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Running head: AUTISM CASE STUDY AND DEVLOPMENT1Case Study on Autism in Early Childhood and Lifespan DevelopmentAshley SantoLifespan DevelopmentEarly Development Case Intervention AnalysisCapella UniversityJanuary 2019
AUTISM CASE STUDY AND DEVLOPMENT 2IntroductionThis paper explains the signs of autism in a young child and how this developmental disability affects his lifespan development. Michael is a four-year-old boy born to Erika and Mike in January. He lives with his parents and seven-year-old sister, Brielle along with their great dane named Rylee in a busy town called Marlton. Michael is not attending daycare like his sister did and his parents work opposite shifts, so he often finds himself at his neighbors or grandparents house during the day and when Brielle gets home from school. Michael started talking around two years old but has since regressed and has limited langue at this time. Erika and Mike taught him some sign langue to help him get his basic needs and wants met and he can follow simple commands and use gestures if needed. Michael engages in repetitive motions and trys to put toys away that his sister is playing with instead of playing with her. Even with some ofthese issues Michael is a loving, always smiling and laughing, boy that plays well independently.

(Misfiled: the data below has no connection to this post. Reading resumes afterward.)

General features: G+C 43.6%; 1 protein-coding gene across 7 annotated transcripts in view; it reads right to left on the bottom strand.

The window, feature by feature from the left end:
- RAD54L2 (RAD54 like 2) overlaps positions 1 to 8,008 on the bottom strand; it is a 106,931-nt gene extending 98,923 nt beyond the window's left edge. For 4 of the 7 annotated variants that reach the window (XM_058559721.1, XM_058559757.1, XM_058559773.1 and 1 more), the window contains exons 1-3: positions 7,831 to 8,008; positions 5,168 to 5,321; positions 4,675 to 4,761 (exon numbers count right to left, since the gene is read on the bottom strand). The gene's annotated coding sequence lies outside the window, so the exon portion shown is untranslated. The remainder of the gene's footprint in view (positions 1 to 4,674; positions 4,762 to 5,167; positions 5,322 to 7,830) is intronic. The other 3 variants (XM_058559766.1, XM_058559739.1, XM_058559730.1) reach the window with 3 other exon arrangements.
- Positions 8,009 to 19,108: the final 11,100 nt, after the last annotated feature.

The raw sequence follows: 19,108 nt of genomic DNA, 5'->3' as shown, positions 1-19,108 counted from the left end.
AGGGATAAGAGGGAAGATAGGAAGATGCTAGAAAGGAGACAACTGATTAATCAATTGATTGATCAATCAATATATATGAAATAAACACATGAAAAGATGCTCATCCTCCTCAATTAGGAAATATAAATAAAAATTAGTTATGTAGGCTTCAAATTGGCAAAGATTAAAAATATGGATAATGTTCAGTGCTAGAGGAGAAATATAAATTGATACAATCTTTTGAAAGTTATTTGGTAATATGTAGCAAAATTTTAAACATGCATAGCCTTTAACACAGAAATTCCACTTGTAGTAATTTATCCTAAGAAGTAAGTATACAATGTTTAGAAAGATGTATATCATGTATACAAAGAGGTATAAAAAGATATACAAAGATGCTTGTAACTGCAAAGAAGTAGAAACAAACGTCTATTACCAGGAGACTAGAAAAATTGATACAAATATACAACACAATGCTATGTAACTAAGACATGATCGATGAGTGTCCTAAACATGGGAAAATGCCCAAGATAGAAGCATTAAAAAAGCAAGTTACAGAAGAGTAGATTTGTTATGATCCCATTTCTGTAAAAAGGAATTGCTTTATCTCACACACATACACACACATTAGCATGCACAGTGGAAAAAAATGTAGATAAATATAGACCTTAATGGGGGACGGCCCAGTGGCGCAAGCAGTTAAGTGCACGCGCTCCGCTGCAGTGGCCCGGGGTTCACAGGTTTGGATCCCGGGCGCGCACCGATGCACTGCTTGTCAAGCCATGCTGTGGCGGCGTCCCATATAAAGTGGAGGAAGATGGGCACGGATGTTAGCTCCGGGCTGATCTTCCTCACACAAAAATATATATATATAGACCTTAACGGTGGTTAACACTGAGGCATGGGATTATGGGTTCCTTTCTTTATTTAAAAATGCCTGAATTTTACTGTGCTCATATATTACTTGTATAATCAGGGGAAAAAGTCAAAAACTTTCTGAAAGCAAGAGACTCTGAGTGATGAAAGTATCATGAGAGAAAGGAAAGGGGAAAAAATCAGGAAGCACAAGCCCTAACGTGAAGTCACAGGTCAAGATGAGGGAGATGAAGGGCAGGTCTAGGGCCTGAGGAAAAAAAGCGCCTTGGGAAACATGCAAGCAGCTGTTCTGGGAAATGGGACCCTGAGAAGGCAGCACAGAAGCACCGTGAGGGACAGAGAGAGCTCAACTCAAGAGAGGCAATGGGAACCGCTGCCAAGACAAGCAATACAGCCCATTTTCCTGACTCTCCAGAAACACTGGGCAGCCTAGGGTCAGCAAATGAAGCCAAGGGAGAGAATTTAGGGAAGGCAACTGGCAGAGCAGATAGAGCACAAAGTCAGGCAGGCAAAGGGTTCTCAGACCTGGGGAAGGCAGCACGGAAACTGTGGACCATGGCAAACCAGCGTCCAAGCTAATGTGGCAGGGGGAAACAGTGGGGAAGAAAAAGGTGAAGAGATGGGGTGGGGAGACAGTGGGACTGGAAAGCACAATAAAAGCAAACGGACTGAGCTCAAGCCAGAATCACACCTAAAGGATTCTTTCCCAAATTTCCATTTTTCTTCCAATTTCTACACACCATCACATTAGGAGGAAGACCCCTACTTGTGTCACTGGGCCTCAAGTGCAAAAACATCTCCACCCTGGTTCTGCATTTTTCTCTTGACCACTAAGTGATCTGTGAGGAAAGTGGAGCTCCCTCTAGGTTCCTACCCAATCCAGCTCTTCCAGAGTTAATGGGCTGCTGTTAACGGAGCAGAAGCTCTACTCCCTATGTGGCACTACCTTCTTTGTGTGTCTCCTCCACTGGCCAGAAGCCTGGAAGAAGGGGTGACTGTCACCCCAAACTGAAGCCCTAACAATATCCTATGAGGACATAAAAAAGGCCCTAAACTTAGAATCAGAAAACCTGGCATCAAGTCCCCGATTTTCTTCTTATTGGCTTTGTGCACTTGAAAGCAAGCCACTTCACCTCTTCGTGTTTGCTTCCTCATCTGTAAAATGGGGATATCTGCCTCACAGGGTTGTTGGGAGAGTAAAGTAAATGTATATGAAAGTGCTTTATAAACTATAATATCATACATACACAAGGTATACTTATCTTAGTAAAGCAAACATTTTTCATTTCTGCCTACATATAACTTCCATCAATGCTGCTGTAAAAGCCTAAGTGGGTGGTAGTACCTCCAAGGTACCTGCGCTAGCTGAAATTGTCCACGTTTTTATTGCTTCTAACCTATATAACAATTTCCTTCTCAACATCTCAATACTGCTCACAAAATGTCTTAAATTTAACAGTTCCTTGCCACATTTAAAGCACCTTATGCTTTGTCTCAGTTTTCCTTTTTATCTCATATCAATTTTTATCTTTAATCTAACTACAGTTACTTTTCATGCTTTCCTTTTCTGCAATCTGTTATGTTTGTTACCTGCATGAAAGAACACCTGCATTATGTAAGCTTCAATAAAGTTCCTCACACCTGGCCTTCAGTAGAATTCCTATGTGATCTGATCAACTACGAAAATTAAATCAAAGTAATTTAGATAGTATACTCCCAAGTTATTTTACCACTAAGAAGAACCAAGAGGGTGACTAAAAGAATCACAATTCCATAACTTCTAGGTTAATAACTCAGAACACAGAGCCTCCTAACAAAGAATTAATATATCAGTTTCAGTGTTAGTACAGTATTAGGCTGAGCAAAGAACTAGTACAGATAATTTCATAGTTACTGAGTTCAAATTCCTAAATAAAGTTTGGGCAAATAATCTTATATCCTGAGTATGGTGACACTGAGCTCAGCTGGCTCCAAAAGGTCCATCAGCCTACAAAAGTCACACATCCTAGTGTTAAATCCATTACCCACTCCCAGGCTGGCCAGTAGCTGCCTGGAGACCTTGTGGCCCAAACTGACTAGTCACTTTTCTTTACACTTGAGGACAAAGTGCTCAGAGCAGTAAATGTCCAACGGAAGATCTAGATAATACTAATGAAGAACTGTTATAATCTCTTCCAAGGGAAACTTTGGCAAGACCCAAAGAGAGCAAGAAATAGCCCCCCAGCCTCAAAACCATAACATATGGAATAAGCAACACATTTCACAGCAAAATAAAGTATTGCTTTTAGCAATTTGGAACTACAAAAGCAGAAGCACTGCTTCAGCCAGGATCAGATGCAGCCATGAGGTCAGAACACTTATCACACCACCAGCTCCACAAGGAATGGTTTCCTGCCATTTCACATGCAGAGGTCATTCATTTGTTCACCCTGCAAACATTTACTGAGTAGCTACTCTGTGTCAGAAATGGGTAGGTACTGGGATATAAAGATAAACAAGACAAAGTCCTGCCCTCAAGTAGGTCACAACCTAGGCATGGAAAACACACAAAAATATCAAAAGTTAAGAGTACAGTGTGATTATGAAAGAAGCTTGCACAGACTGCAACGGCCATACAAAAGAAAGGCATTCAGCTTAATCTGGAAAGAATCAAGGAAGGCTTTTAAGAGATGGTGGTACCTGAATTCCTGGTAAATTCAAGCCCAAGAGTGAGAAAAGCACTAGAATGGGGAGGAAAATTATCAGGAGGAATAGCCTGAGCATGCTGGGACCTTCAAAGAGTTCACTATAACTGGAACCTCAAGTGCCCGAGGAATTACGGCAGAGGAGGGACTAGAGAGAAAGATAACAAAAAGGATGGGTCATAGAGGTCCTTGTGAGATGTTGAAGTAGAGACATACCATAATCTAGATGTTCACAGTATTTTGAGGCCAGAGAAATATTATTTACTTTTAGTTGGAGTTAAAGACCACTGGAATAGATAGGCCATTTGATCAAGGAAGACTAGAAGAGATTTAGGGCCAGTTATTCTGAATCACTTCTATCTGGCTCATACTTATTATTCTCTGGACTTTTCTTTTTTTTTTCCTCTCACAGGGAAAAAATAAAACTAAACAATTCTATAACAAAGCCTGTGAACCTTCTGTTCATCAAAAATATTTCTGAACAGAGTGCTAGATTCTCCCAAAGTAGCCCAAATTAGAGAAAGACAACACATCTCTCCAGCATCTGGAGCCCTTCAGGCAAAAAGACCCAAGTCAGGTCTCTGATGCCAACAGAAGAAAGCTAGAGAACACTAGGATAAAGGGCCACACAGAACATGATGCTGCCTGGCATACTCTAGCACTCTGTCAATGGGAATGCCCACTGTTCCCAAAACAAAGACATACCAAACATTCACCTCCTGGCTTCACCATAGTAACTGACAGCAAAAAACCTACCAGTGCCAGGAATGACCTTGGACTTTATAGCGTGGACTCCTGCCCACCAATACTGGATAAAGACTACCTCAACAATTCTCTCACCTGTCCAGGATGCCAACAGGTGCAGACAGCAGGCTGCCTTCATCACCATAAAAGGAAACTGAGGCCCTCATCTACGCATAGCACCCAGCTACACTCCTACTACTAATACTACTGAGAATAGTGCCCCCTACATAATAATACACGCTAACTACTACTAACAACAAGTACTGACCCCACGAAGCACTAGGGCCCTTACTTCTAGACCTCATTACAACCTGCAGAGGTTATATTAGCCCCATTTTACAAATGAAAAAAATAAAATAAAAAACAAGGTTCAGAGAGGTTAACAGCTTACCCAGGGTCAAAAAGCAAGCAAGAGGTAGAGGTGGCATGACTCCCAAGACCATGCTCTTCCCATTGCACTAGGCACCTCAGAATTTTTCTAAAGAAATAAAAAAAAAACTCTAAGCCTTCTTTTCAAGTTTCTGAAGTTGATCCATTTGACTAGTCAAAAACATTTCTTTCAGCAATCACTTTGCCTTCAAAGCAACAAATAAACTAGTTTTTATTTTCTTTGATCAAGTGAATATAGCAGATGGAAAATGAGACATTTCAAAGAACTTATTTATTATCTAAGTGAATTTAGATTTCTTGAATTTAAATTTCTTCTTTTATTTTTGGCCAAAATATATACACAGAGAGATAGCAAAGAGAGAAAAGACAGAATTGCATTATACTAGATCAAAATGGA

AUTISM CASE STUDY AND DEVLOPMENT 3The Challenges Michael is having challenges with play skills since he only has exposure to his seven-year-old sister and two neighborhood friends whose parents will watch him at times until his father gets home. Michael was doing well and on target with his speech however there was a regression and although he still has some language his parents had to teach him some sign language to ensure he was getting his needs met. This has become a source of frustration for Michael since at one point he was saying two-word sentences like “bye mommy” and “go out”. Michael can only count to five and can only count out loud and no count objects. Michael shouldhave a better grasp on the “one to one” counting principal however he has challenges with counting the objects. Michael also engages in repetitive motions such as hand flapping, rocking, and spinning items and these can get in the way of Michaels learning of new skills as he becomesfixated on completing the motions or spinning items. Lifespan and Cognitive Development and the Deficits Jean Piaget suggests that cognitive development is completed in different stages but Broderick and Blewitt (2015) explained that these stages may not flow from one area to the next in a structured format and could be scattered depending on the child (pg, 81). Michael is in the preoperational stage since this is between ages two and seven and Michael is four years old. In this stage, children are growing in areas of cognition including numbers, symbolism, creativity, pretend play, etc. In regard to numbers, young children Michael’s age are learning to count with the “one to one” principal which is counting one item one time. Michael cognitive development